The coup took place last March after the organised and increasingly bold jihadists attacked several positions in the north and began approaching the more populated south. As they approached the capital, Bamako, home to 1.6 million people, the Government sent an urgent request to France for help. Mali's army is disorganised and ill-equipped, and President François Hollande felt he had no choice but to help. There are some 3,000 French citizens in Mali, and France has about 100,000 immigrants from its former colony. France also has a modern, well-equipped and well-trained military, against which even AQIM is no match.
If there was any doubt about the correctness of France's action, the jihadists have proved it by seizing a gas plant in the remote desert in southern Algeria, demanding that France halt its operation in Mali. Algerian forces stormed the plant two days ago but the outcome was not favourable: 30 hostages and 11 militants lost their lives in the effort. Several of the hostages were foreigners and apparently, only two of the militants were Algerian.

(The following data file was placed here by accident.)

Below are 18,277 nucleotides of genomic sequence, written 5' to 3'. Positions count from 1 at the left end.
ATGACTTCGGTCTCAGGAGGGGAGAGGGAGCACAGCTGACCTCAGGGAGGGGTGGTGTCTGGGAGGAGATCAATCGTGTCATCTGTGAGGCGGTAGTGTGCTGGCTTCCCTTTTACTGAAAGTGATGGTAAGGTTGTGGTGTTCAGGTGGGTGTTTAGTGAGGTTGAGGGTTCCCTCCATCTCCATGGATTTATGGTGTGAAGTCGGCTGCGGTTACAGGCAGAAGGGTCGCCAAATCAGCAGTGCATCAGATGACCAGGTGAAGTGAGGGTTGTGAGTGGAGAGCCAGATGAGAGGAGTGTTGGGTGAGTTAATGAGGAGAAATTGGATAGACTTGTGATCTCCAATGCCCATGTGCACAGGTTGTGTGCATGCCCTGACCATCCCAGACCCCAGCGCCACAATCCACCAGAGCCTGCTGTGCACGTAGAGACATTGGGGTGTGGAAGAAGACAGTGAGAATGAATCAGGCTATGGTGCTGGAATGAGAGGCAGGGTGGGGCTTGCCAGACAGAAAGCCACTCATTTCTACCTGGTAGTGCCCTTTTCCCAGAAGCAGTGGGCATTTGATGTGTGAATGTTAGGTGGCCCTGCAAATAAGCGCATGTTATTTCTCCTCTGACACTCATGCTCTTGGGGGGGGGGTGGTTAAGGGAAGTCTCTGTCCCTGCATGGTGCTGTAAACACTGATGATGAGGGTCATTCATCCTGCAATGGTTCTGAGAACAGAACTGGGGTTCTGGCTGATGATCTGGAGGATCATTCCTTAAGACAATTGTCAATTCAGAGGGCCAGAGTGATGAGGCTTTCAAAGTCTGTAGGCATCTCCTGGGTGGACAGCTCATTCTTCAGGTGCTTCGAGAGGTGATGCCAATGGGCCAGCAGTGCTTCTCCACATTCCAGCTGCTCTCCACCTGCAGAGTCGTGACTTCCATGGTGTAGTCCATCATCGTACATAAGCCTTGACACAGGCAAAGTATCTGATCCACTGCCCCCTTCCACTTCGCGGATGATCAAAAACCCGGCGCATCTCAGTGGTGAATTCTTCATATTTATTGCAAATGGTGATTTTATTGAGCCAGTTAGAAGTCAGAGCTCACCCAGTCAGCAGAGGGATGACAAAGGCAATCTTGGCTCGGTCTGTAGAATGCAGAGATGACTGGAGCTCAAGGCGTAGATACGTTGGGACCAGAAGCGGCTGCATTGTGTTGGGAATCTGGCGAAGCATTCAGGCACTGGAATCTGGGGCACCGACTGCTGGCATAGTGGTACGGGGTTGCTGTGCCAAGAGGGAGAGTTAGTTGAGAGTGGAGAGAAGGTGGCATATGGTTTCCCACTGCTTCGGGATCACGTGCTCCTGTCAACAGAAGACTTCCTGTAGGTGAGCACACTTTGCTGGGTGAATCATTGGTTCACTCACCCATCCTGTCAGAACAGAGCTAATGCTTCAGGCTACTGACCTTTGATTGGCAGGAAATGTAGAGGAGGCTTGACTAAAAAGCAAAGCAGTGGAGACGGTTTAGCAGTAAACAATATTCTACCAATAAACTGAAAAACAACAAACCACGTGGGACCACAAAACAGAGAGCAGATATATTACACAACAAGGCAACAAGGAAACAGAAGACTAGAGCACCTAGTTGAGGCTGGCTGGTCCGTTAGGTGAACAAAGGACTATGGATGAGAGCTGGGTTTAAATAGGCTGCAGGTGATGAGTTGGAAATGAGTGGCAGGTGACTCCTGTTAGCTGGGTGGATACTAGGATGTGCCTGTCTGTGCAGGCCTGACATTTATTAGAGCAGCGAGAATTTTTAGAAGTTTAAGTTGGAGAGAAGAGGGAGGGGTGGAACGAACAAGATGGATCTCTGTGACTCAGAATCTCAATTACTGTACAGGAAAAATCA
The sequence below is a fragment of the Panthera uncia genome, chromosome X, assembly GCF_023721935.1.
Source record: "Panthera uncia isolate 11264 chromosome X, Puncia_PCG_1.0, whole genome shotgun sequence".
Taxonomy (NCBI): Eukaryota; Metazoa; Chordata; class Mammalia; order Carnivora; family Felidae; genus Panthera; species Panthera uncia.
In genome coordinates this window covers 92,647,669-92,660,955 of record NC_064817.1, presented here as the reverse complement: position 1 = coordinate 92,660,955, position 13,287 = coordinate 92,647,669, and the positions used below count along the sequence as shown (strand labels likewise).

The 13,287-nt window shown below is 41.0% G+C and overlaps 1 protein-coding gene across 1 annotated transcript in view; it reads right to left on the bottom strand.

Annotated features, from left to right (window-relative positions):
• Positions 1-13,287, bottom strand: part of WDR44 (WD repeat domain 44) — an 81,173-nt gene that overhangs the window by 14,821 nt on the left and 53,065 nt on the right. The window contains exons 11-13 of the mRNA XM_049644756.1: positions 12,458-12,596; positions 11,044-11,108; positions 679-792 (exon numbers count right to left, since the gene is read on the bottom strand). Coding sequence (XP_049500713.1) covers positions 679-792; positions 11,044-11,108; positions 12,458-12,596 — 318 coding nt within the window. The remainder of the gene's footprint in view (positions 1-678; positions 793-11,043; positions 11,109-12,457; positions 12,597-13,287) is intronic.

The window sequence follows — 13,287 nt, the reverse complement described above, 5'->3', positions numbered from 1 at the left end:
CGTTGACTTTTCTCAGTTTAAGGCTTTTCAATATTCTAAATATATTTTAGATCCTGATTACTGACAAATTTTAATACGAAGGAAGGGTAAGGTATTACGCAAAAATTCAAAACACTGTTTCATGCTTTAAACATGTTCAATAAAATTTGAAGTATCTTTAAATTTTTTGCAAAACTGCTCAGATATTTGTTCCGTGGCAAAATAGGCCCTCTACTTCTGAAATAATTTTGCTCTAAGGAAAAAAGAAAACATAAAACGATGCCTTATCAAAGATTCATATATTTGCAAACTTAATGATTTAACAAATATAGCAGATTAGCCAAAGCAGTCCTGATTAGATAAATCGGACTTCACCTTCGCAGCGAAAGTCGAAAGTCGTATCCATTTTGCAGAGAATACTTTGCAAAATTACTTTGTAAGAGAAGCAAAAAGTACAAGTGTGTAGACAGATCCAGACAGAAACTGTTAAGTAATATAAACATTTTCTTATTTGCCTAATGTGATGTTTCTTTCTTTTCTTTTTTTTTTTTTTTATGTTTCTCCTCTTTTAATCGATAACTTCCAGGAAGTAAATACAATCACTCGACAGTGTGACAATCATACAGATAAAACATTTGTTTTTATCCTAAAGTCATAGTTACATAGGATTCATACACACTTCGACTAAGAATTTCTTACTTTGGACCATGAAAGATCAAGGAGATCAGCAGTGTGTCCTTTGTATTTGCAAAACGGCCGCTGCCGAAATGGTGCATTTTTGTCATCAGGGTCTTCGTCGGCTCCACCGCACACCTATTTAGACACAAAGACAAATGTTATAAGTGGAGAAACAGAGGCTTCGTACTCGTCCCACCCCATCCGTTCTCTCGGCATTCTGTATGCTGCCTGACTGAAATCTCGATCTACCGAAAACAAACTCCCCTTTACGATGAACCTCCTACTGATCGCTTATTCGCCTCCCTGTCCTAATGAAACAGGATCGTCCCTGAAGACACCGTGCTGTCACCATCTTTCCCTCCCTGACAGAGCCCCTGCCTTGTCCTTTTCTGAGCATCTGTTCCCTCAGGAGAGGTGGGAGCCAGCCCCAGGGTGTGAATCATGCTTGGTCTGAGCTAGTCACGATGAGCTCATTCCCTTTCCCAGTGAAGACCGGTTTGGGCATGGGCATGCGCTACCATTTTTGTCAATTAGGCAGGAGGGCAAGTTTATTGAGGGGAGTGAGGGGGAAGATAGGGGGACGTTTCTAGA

The UN Security Council has unanimously supported France's action and a resolution adopted last month provides for an African-led mission, 3,000 strong, to be deployed if there's no negotiated outcome. Now France wants the regional west African grouping, Ecowas, to send in a force as soon as possible, with financial, logistical and intelligence support from the west.
Most western countries are weary after years of fighting in Iraq and Afghanistan and are therefore happy to let France take the driver's seat for a change while they cheer from the sidelines and chip in some money and support. Most Malians just want the jihadists and their extreme demands definitively defeated.
But the situation has some underlying problems of its own and requires, in addition to a decisive military outcome, considerable diplomacy to smooth out the discrepancies between the Malian north and south, and to ease ruffled feathers and bruised egos.